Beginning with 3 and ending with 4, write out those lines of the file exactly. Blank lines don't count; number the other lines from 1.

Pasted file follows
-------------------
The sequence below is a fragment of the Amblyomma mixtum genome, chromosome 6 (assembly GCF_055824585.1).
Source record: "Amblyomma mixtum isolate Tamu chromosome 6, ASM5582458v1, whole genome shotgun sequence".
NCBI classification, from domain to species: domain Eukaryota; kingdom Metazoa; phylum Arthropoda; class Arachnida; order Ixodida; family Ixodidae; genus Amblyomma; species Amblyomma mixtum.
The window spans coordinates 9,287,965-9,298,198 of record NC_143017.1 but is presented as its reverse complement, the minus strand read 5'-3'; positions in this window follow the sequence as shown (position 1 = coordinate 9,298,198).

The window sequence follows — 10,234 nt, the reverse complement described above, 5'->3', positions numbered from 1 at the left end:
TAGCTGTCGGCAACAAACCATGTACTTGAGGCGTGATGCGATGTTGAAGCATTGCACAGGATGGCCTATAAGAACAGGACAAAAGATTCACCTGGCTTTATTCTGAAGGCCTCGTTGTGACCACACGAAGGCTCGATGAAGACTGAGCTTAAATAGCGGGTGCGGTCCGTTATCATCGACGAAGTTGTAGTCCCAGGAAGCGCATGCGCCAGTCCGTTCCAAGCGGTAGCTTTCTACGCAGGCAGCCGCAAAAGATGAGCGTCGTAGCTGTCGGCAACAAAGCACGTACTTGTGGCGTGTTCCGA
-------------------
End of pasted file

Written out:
NCBI classification, from domain to species: domain Eukaryota; kingdom Metazoa; phylum Arthropoda; class Arachnida; order Ixodida; family Ixodidae; genus Amblyomma; species Amblyomma mixtum.
The window spans coordinates 9,287,965-9,298,198 of record NC_143017.1 but is presented as its reverse complement, the minus strand read 5'-3'; positions in this window follow the sequence as shown (position 1 = coordinate 9,298,198).